Tracks

Tracks Study Guide

Welcome to the LitCharts study guide on Louise Erdrich's Tracks. Created by the original team behind SparkNotes, LitCharts are the world's best literature guides.

Brief Biography of Louise Erdrich

Erdrich was the oldest of seven children born to a German American father and Chippewa mother, who both taught at a boarding school set up by the Bureau of Indian Affairs in North Dakota. Erdrich’s grandfather was a tribal chairman for the Turtle Mountain Band of Chippewa Indians. Erdrich was in the first class of women admitted to Dartmouth, where she earned an English degree in 1976. At school there, she met her future husband, Michael Dorris, the director of the new Native American Studies program, and began to examine her own ancestry. Two years later, she enrolled in Johns Hopkins University to earn an M.A. in the Writing Seminars. She remained in touch with Dorris and they began to collaborate remotely on stories together, winning the Nelson Algren Fiction Prize for a story they would later expand into the novel Love Medicine after marrying in 1981. They raised six children together, three of them adopted, until they separated in 1995 and Dorris committed suicide in 1997. Erdrich’s novels are complexly interwoven with one another, set primarily on a single reservation and in the surrounding towns. For these novels she’s received two National Book Critics Circle Awards, a National Book Award, and a Library of Congress Prize for American Fiction; she was also a finalist for a Pulitzer Prize. She lives in Minnesota, where she owns a Birchbark Books, an independent store that focuses on Native American culture and community.
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Historical Context of Tracks

Set between 1912 and 1924 in North Dakota, in the novel Native Americans are fighting both to keep ownership of their land and to remain strong in the face of the consumption (tuberculosis) epidemic. The characters struggle with whether they will assimilate to the white western culture flourishing in the towns surrounding the reservation, or continue living their native traditions secluded on the reservation land, despite diminishing resources. The character of Fleur is the clearest example of a person who attempts to remain firmly tied to her native roots, while Pauline is an example of the other extreme, leaving the reservation to join a convent, and eventually denying her native heritage. The Turtle Mountain Band of Chippewa Indians are a faction of the Anishinaabe people, and have likely inhabited the area in which the book is set since the late 17th century, when much of the land was covered in forest. In the early 19th century, the Chippewa battled with white fur trade companies to maintain their rights to their land and the animals on it. In 1882 the reservation was established, but the United States greatly reduced the size of the reservation in 1884. By the time the book is set, the logging industry had taken over as the primary threat to the Chippewa land.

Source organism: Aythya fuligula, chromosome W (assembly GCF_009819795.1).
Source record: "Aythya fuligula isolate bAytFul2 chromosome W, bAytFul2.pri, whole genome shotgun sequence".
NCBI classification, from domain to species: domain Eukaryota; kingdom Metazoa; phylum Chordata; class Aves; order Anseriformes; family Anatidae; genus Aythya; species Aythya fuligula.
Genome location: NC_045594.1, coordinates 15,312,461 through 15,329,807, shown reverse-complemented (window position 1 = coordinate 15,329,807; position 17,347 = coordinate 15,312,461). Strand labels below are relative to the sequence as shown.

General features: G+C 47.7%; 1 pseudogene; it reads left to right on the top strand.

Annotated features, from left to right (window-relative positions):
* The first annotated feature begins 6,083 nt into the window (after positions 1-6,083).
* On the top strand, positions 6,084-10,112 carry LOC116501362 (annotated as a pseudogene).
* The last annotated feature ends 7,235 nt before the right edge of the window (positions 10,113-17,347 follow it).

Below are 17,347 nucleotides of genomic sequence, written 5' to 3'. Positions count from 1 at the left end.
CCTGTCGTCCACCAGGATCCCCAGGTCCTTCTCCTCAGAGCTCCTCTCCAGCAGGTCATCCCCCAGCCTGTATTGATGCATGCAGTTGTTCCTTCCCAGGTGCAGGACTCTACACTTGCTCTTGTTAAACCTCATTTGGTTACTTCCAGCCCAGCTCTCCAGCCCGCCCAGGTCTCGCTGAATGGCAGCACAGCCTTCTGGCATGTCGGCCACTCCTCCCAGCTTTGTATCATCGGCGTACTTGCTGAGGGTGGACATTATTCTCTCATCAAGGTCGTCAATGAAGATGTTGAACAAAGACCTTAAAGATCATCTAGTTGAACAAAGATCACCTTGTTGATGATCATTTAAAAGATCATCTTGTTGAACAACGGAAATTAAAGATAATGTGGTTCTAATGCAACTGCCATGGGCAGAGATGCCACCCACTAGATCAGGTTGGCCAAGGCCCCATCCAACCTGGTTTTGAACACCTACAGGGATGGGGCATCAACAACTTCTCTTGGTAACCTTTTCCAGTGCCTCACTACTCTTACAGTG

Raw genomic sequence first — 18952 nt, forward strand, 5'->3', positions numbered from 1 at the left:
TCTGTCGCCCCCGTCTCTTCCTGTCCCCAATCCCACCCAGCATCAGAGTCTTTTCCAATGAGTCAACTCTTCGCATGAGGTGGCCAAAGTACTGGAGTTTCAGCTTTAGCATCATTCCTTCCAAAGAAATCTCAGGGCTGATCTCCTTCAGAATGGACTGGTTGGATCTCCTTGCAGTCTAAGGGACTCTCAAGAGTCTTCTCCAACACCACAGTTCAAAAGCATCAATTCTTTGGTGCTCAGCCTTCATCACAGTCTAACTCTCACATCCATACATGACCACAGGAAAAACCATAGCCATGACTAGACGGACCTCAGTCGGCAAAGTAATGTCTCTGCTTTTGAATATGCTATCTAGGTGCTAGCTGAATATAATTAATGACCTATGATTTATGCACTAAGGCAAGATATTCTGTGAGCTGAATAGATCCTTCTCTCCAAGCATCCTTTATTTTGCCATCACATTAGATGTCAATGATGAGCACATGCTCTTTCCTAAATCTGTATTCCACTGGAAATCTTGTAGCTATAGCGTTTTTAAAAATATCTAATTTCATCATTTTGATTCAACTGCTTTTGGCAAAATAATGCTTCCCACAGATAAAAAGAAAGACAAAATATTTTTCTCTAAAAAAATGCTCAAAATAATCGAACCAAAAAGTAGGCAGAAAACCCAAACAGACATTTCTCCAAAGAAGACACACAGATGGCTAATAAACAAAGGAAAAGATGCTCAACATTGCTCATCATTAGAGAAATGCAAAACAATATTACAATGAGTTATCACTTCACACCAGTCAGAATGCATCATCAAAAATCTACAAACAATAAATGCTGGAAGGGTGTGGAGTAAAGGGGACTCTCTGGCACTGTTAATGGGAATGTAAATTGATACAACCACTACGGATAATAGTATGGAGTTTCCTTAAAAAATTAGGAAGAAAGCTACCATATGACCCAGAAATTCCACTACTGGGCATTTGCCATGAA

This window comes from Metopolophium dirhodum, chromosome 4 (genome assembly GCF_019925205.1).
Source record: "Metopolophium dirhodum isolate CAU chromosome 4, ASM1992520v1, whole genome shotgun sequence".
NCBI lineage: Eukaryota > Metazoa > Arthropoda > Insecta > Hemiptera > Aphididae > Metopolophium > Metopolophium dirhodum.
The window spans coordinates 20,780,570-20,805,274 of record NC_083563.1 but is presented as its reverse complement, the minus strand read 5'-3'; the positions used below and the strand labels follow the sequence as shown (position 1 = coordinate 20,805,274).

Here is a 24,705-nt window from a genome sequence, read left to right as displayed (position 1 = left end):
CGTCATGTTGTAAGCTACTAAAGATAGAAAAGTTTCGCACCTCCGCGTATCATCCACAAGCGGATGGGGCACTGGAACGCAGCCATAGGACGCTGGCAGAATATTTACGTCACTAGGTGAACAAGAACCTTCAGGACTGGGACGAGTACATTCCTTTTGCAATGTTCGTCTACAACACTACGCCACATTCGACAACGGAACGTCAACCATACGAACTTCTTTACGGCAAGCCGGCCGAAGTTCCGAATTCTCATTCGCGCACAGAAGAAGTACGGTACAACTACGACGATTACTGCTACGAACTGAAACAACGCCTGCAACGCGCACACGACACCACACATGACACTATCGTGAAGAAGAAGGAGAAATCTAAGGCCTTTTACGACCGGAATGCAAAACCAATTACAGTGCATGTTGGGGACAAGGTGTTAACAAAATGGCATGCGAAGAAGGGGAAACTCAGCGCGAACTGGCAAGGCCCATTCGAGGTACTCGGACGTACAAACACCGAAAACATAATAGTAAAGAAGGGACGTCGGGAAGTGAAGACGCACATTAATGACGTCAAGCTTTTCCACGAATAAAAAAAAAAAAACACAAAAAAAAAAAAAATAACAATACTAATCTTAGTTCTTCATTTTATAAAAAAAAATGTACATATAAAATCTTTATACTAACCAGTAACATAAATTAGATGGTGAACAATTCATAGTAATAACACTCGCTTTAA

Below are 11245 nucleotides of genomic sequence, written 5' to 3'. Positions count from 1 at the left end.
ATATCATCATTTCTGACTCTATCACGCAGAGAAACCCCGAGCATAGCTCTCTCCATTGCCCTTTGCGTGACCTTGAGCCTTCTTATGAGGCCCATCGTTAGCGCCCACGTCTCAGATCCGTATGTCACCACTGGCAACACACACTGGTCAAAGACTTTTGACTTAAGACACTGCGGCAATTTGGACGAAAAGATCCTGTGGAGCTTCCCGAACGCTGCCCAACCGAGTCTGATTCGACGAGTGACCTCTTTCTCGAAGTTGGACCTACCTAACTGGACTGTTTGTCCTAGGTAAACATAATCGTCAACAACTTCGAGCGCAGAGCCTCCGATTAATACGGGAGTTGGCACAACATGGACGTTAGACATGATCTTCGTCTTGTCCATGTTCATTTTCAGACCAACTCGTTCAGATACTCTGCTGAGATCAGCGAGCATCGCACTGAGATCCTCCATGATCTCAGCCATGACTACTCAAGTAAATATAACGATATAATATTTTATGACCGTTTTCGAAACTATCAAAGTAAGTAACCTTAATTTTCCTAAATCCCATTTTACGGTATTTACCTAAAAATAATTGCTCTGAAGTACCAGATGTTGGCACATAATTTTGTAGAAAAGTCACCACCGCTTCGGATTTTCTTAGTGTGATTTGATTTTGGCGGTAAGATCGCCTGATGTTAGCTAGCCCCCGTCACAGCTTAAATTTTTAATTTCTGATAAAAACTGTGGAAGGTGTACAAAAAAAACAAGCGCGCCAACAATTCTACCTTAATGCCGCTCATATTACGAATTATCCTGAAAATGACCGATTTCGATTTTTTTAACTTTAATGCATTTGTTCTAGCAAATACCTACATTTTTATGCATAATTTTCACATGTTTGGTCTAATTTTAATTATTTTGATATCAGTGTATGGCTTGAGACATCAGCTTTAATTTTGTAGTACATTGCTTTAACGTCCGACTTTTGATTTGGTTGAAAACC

Other Books Related to Tracks

Most of Erdrich’s novels are complexly interwoven with each other, sharing settings and characters, and Tracks is the third book in what’s known as the Love Medicine series, following Love Medicine and The Beet Queen, and preceding The Bingo Palace, Tales of Burning Love, The Last Report on the Miracles at Little No Horse, Four Souls, and The Painted Drum. Despite being the third in the series, Tracks takes place first chronologically in the world of the novels. Widely acclaimed as one of the most important writers of the second wave of the Native American Renaissance, Erdrich has also drawn criticism from other Native writers, such as Leslie Marmon Silko (Ceremony), who claimed that Erdrich concerns herself more with postmodern techniques than the struggles of Native people. The interwoven nature of Erdrich’s novels also draws comparisons to William Faulkner’s Yoknapatawpha novels (which include The Sound and the Fury and As I Lay Dying).
Key Facts about Tracks
  • Full Title: Tracks
  • When Written: 1980s
  • Where Written: Minnesota
  • When Published: 1988
  • Literary Period: Contemporary, Native American Renaissance
  • Genre: Literary Fiction, Magical Realism
  • Setting: North Dakota
  • Climax: Nanapush and Fleur find out that Margaret and Nector only had enough money to pay the taxes on Kashpaw land, so the others have lost their property.
  • Antagonist: White oppression of Native Americans
  • Point of View: Alternating first person, Nanapush and Pauline

Extra Credit for Tracks

A nickel’s worth of story. As a child, Louise Erdrich’s father would pay his children five cents for every story they wrote. Perhaps as a result of this, two of Louise’s six siblings are also writers: Heid E. Erdrich is a poet and Lise Erdrich writes children’s books, fiction, and essays.

Team effort. Louise Erdrich and her husband Michael Dorris collaborated on all their writing together, but you won’t find both of their names on every book. When both wrote an approximately equal amount of a draft, they shared the credit, but if one of them wrote the entire first draft, then that person was deemed the author, but both of them worked on all of the writing they each produced in their time together.